Science explains why Apollo astronauts said moon's surface smelled of spent gunpowder -
NASA  science  from twitter
yesterday by rdr
What would happen if the ice sheets melt
If the West Antarctic Ice Sheet were to melt — as it has in the past — McKay says the global sea level would rise about three metres. The impact from the collapse of the East Antarctic Ice Sheet would be even more dramatic, as it contains enough ice to cause an estimated 20-metre rise in sea levels.
climate  global  antarctic  science  news 
yesterday by stateless
Transistor Full Documentary - YouTube
John Bardeen, William Shockley and Walter Brattain at Bell Labs
PBS  transistor  history  computer  science  Bell  Labs  John  Bardeen  William  Shockley  Walter  Brattain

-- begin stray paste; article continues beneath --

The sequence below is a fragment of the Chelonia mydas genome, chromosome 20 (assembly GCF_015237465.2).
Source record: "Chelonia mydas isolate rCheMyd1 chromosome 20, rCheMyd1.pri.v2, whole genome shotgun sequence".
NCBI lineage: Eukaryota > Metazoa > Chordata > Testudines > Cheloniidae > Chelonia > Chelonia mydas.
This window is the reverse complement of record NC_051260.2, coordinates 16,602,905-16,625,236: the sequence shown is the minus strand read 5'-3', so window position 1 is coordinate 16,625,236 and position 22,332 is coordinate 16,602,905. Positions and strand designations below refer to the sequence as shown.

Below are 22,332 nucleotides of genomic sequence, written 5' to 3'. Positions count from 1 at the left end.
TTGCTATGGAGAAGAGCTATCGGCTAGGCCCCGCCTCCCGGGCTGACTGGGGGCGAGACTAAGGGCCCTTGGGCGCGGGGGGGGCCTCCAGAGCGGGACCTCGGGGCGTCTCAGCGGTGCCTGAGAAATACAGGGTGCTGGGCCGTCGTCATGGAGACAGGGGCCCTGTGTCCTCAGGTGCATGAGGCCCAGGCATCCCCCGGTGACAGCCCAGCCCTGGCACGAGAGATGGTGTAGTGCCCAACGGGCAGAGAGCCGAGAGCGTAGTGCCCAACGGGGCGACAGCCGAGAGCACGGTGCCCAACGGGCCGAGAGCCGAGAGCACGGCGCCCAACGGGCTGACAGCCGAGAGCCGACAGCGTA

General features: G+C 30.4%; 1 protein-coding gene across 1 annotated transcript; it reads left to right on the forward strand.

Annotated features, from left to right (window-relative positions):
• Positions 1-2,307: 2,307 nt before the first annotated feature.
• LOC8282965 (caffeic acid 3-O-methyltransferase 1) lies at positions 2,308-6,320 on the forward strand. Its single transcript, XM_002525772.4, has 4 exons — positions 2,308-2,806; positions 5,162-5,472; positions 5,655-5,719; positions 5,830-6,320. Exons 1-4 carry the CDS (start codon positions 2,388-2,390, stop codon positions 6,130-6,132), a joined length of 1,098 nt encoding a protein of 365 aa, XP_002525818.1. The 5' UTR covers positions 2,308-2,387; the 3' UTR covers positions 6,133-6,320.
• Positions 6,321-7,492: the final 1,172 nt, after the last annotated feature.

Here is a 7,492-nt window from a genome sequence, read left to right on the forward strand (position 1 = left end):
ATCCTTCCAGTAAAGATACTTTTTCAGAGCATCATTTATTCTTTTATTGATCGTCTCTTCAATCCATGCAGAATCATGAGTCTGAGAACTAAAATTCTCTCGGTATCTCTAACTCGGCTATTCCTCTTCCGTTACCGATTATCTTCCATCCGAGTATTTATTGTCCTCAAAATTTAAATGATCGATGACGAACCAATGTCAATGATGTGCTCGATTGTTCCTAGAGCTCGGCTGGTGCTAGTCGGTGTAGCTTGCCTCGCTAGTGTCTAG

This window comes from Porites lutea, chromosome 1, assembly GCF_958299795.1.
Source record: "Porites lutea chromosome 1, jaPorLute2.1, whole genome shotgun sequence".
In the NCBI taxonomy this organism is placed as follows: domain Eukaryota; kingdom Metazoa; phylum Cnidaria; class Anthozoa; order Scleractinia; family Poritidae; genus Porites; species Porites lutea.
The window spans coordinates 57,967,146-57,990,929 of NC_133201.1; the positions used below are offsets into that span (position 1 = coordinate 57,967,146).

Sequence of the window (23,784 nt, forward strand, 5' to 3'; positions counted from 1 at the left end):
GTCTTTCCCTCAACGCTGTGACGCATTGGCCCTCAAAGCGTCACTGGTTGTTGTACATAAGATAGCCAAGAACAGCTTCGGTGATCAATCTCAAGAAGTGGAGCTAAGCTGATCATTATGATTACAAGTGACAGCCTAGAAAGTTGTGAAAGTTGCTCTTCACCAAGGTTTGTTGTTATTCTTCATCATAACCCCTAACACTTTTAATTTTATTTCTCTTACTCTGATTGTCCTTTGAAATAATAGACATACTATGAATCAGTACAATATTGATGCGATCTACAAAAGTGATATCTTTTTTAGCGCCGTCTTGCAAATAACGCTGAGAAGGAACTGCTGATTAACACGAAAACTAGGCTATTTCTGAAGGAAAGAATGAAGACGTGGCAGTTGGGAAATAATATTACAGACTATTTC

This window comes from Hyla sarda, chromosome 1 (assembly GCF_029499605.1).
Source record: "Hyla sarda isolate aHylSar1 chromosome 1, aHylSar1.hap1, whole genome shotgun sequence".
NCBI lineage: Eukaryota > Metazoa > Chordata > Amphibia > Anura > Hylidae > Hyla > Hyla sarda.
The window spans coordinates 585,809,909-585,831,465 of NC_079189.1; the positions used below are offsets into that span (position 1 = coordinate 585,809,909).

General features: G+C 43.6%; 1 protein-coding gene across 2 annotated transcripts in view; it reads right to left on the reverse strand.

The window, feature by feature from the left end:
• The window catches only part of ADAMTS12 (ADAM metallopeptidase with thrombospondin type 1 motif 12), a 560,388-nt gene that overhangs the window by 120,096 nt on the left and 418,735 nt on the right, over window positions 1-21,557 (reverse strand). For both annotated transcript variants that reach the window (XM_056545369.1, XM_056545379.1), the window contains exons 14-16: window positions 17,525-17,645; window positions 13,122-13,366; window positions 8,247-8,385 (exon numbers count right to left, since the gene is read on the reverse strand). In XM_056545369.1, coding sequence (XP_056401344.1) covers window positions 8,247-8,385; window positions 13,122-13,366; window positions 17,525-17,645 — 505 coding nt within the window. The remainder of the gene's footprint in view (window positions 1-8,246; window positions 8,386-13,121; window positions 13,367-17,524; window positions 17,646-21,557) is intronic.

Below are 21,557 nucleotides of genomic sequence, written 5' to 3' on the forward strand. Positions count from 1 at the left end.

yesterday by guiambros
Google AI Achieves “Alien” Superhuman Mastery of Chess and Go in Mere Hours
"And it seems that Google’s subsidiary DeepMind has once again gotten one step closer to this goal with AlphaZero, their latest AI development. Their recently published pre-print research outlined how AlphaZero succeeded in handily beating one of the world’s top chess engines — after teaching itself and mastering the game in four hours and reaching a “superhuman” level of play in a mere 24 hours in not only chess but in two other different types of board games."
science  technology  top  stories  alphazero  artificial  general  intelligence  board  games  deep  neural  networks  deepmind  elmo  game  engines  gaming 
yesterday by jonerp
RT : All my favorite critiques of rolled up into one beautiful flow chart.
science  from twitter
yesterday by CamiloEL